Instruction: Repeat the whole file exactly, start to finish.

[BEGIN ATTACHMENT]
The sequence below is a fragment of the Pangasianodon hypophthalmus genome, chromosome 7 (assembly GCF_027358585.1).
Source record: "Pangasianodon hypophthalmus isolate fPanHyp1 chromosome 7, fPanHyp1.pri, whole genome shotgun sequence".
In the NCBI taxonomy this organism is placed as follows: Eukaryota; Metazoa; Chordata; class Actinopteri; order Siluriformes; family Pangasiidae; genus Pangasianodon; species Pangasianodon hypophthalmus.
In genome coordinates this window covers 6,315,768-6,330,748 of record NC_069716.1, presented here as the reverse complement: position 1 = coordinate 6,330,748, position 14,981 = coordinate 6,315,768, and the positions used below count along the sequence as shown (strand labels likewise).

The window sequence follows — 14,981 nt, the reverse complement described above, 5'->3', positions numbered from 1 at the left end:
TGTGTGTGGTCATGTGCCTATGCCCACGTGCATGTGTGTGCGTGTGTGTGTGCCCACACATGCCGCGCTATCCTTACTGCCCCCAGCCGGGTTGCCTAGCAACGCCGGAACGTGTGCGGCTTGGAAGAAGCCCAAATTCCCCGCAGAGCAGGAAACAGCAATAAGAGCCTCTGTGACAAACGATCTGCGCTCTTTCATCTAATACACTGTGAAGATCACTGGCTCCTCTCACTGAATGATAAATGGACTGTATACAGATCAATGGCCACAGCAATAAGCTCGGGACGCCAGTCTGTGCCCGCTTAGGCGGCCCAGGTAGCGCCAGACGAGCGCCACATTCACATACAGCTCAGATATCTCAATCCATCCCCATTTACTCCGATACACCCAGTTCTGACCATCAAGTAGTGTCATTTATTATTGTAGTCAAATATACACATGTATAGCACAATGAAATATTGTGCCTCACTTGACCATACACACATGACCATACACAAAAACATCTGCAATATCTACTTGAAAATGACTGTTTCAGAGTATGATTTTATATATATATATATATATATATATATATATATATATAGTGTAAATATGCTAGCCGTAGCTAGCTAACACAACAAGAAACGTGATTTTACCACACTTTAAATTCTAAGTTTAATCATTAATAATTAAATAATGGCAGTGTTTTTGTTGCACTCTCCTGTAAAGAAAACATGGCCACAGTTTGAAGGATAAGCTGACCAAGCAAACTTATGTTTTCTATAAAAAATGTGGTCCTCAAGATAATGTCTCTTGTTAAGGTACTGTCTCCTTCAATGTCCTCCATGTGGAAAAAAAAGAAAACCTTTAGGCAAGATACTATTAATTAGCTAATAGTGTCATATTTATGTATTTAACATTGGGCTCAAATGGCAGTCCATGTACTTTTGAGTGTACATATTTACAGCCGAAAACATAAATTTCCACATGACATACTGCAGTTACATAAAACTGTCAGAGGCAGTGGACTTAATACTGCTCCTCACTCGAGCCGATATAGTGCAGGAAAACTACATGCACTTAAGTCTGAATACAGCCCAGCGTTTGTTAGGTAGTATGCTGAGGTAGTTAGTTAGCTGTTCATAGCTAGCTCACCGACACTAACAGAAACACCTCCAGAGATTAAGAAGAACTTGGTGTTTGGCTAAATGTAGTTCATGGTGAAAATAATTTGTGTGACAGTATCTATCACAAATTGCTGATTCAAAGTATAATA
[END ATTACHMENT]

The sequence below is a fragment of the Pangasianodon hypophthalmus genome, chromosome 7 (assembly GCF_027358585.1).
Source record: "Pangasianodon hypophthalmus isolate fPanHyp1 chromosome 7, fPanHyp1.pri, whole genome shotgun sequence".
In the NCBI taxonomy this organism is placed as follows: Eukaryota; Metazoa; Chordata; class Actinopteri; order Siluriformes; family Pangasiidae; genus Pangasianodon; species Pangasianodon hypophthalmus.
In genome coordinates this window covers 6,315,768-6,330,748 of record NC_069716.1, presented here as the reverse complement: position 1 = coordinate 6,330,748, position 14,981 = coordinate 6,315,768, and the positions used below count along the sequence as shown (strand labels likewise).

The window sequence follows — 14,981 nt, the reverse complement described above, 5'->3', positions numbered from 1 at the left end:
TGTGTGTGGTCATGTGCCTATGCCCACGTGCATGTGTGTGCGTGTGTGTGTGCCCACACATGCCGCGCTATCCTTACTGCCCCCAGCCGGGTTGCCTAGCAACGCCGGAACGTGTGCGGCTTGGAAGAAGCCCAAATTCCCCGCAGAGCAGGAAACAGCAATAAGAGCCTCTGTGACAAACGATCTGCGCTCTTTCATCTAATACACTGTGAAGATCACTGGCTCCTCTCACTGAATGATAAATGGACTGTATACAGATCAATGGCCACAGCAATAAGCTCGGGACGCCAGTCTGTGCCCGCTTAGGCGGCCCAGGTAGCGCCAGACGAGCGCCACATTCACATACAGCTCAGATATCTCAATCCATCCCCATTTACTCCGATACACCCAGTTCTGACCATCAAGTAGTGTCATTTATTATTGTAGTCAAATATACACATGTATAGCACAATGAAATATTGTGCCTCACTTGACCATACACACATGACCATACACAAAAACATCTGCAATATCTACTTGAAAATGACTGTTTCAGAGTATGATTTTATATATATATATATATATATATATATATATATATATAGTGTAAATATGCTAGCCGTAGCTAGCTAACACAACAAGAAACGTGATTTTACCACACTTTAAATTCTAAGTTTAATCATTAATAATTAAATAATGGCAGTGTTTTTGTTGCACTCTCCTGTAAAGAAAACATGGCCACAGTTTGAAGGATAAGCTGACCAAGCAAACTTATGTTTTCTATAAAAAATGTGGTCCTCAAGATAATGTCTCTTGTTAAGGTACTGTCTCCTTCAATGTCCTCCATGTGGAAAAAAAAGAAAACCTTTAGGCAAGATACTATTAATTAGCTAATAGTGTCATATTTATGTATTTAACATTGGGCTCAAATGGCAGTCCATGTACTTTTGAGTGTACATATTTACAGCCGAAAACATAAATTTCCACATGACATACTGCAGTTACATAAAACTGTCAGAGGCAGTGGACTTAATACTGCTCCTCACTCGAGCCGATATAGTGCAGGAAAACTACATGCACTTAAGTCTGAATACAGCCCAGCGTTTGTTAGGTAGTATGCTGAGGTAGTTAGTTAGCTGTTCATAGCTAGCTCACCGACACTAACAGAAACACCTCCAGAGATTAAGAAGAACTTGGTGTTTGGCTAAATGTAGTTCATGGTGAAAATAATTTGTGTGACAGTATCTATCACAAATTGCTGATTCAAAGTATAATA